Latest articles


Follow storage guidelines to protect your pulses

Combining pulses when they’re tough reduces damage to seeds, but they then need to be dried down

Pulse crops retain their quality and maximize their marketability when a few grain storage guidelines are followed. Downgrading of pulses can occur when cracked seed coats or split seeds are present in the sample, or if a significant amount of seeds are heated or have a musty odour. The Canadian Grain Commission’s dry seed moisture […] Read more


Pea protein a focus ahead of new processing plant coming to Manitoba

Construction won't begin until next year, but researchers are on the hunt for ways to boost protein content in yellow peas

Pea researchers have a new focus on protein as plans for the world’s largest protein-based pea-processing plant move ahead in Portage la Prairie. The Roquette plant has been big news for Manitoba’s pea industry. In January, the French-based specialty food and pharmaceutical excipient supplier announced $400 million for the plant, expected to employ 150 people […] Read more



Detecting spoilage before it starts

An adaptation of cancer-screening technology offers a better and safer way to check for grain bin moisture, with a bonus of theft detection

An electromagnetic imaging technique originally designed to detect breast cancer tumours is now being adapted for a totally different use — locating spoiled grain in bins. The research project at the University of Manitoba uses electromagnetic imaging (EMI) to create a 3D profile of a bin, showing pockets of moisture which can overheat and spoil. […] Read more


Building a complete protein package

Bringing wheat and pulses together for healthier baked products — a formula for new opportunities

As more innovative uses for pulses are explored in response to global demand for healthier food products, Canadian pulse producers may look forward to increasing demand for their crops. Together with Warburtons, the U.K.’s largest bakery brand, the Canadian International Grains Institute is undertaking its most comprehensive investigation into quality characteristics and functionality of pulses […] Read more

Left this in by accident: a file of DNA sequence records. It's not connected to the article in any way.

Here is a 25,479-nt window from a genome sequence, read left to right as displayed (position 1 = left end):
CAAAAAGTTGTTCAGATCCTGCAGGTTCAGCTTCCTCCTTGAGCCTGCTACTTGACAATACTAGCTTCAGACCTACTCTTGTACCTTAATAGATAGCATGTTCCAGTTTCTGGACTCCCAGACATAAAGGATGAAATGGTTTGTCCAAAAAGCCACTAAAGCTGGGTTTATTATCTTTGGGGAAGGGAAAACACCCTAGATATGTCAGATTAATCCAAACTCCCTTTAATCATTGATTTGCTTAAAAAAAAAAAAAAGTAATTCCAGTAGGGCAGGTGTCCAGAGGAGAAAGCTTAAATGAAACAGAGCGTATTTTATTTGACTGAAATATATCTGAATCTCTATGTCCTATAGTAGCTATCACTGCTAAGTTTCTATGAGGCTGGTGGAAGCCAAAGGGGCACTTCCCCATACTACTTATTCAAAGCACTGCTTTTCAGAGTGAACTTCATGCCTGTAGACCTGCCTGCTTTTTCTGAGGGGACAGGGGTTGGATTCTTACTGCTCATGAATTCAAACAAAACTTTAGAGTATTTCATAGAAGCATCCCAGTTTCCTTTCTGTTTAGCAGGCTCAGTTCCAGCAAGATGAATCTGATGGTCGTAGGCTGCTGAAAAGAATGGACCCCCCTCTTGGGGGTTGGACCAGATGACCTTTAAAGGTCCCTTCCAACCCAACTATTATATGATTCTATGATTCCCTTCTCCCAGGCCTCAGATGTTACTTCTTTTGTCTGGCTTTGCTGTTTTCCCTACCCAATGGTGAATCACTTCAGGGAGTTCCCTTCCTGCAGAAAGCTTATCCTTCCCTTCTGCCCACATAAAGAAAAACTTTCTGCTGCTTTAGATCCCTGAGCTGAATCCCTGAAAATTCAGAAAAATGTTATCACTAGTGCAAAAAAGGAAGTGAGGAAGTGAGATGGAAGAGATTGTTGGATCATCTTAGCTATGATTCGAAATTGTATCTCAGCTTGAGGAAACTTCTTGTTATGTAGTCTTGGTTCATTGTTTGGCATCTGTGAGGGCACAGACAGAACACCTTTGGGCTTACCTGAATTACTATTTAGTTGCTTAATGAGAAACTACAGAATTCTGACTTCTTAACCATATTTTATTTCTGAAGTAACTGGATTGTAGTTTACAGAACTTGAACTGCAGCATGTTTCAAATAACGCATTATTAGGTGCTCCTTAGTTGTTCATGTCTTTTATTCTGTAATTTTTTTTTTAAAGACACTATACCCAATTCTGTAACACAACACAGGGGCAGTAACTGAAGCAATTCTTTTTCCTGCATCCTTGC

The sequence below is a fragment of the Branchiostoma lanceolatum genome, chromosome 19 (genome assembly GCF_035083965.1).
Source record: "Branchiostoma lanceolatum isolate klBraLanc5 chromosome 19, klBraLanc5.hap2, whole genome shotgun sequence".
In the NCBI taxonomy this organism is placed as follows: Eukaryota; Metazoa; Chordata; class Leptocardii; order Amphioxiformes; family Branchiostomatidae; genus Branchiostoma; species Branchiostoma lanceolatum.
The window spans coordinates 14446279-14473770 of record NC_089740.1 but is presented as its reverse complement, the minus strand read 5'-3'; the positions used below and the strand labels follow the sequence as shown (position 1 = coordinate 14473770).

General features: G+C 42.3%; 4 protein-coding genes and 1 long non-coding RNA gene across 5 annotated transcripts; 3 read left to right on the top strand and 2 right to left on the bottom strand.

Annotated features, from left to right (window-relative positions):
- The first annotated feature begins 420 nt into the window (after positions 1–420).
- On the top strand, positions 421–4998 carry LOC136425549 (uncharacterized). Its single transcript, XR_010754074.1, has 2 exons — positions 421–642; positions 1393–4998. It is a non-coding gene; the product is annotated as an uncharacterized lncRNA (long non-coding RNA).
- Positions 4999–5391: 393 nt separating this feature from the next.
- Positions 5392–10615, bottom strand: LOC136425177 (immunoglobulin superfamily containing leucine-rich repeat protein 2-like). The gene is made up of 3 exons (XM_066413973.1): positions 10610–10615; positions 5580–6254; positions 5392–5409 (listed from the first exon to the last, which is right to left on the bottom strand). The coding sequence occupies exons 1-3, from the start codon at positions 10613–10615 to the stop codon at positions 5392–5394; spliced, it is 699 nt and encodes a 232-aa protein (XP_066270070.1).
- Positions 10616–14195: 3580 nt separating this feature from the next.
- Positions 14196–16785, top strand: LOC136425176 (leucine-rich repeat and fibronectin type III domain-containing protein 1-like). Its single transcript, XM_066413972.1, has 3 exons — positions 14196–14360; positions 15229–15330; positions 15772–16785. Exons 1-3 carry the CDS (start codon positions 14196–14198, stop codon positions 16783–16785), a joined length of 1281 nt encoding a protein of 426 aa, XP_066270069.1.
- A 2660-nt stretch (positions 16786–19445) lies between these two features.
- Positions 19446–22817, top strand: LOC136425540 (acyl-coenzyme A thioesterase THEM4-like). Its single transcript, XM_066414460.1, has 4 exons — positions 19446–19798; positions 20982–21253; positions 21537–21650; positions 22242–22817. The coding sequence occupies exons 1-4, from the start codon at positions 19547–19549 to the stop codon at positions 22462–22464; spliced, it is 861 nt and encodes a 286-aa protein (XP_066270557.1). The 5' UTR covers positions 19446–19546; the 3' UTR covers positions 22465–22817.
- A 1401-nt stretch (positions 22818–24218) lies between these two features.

Infections of peas versus lentils

Pea fields surveyed were either not infected or fully infected, with little in between

Sherrilyn Phelps’ first day with Sask Pulse was July 7, 2014. By 8 a.m. that morning, she’d already fielded her first call on root rot. It was a sign of things to come. Lentils and peas are both very susceptible to aphanomyces, Phelps told CropSphere delegates in Saskatoon this winter. Some other pulses, such as […] Read more


Managing root rot in pulses

Peas and lentils have been a financial and rotational blessing for producers, but aphanomyces in partnership with fusarium is raining on their parade

If you’d mentioned aphanomyces at a farm show five years ago, you would have drawn quite a few blank looks. But these days speakers with aphanomyces expertise fill the seats. The reason is no mystery to Prairie pulse producers. Field surveys have found aphanomyces from Alberta to Manitoba, as far south as the U.S. border […] Read more



The challenge of edible beans

In this sector, if you’re going to grow them, you have to be prepared to grow them well

In a crop environment where low commodity prices and higher operating costs continue to challenge growers, there is often a time during late winter or early spring when some growers consider their cropping alternatives. Talk generally turns to oats or barley, identity preserved (IP) soybeans, perhaps even forages. And somewhere in the mix, edible beans […] Read more


Adding nutritional punch to instant noodles

The go-to quick meal for university students could be improved with Prairie peas

Quick, easy and tasty, but a bit too high in fat and salt and a bit low in nutrition. Ever-popular instant noodles could be improved, based on results of Canadian International Grains Institute research focused on developing new uses for Canadian pulses. Since 2014 Cigi has been conducting a four-year project funded by Pulse Canada […] Read more



Peaola continues to show promise

On their own, the peas and canola may only produce 60 per cent of normal, but that still adds up to a 120 per cent yield

Intercropping sometimes gets a bad rap from producers. For one thing, crop insurance often doesn’t cover intercropped mixtures, so if one or both crops fail, they’re out of luck. For another, yield benefits don’t always outweigh the extra legwork required at planting and harvest. But the promise of intercropping is that some crops can be […] Read more


New in IP and edible bean varieties

When you opt to grow food-grade or edible beans, the challenges are substantial – but so are the potential benefits

In the past few years, production of identity-preserved (IP) food-grade soybeans and edible beans has seen ebbs and flows based on their respective markets, with growers signing up and dropping out in ways that the trade says are much harder to predict. The comparative ease and reliability of growing transgenic corn and soybeans is hard […] Read more